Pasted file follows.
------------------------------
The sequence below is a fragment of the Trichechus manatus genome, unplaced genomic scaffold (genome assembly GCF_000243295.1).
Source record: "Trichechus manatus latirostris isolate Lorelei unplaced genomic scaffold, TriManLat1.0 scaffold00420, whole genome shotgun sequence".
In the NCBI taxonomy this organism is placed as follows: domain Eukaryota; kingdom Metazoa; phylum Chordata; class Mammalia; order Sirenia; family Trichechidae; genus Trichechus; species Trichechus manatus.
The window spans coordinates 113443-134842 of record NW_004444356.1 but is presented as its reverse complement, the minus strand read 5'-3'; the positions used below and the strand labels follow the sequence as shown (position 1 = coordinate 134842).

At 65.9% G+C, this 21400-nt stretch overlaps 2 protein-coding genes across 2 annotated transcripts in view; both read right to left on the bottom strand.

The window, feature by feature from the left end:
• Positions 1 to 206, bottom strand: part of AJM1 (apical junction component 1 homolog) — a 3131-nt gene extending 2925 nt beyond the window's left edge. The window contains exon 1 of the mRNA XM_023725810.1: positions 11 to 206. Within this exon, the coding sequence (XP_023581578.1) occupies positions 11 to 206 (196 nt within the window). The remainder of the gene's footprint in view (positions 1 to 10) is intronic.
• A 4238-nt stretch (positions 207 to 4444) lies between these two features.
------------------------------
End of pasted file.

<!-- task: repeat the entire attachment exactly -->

The sequence below is a fragment of the Trichechus manatus genome, unplaced genomic scaffold (genome assembly GCF_000243295.1).
Source record: "Trichechus manatus latirostris isolate Lorelei unplaced genomic scaffold, TriManLat1.0 scaffold00420, whole genome shotgun sequence".
In the NCBI taxonomy this organism is placed as follows: domain Eukaryota; kingdom Metazoa; phylum Chordata; class Mammalia; order Sirenia; family Trichechidae; genus Trichechus; species Trichechus manatus.
The window spans coordinates 113443-134842 of record NW_004444356.1 but is presented as its reverse complement, the minus strand read 5'-3'; the positions used below and the strand labels follow the sequence as shown (position 1 = coordinate 134842).

At 65.9% G+C, this 21400-nt stretch overlaps 2 protein-coding genes across 2 annotated transcripts in view; both read right to left on the bottom strand.

The window, feature by feature from the left end:
• Positions 1 to 206, bottom strand: part of AJM1 (apical junction component 1 homolog) — a 3131-nt gene extending 2925 nt beyond the window's left edge. The window contains exon 1 of the mRNA XM_023725810.1: positions 11 to 206. Within this exon, the coding sequence (XP_023581578.1) occupies positions 11 to 206 (196 nt within the window). The remainder of the gene's footprint in view (positions 1 to 10) is intronic.
• A 4238-nt stretch (positions 207 to 4444) lies between these two features.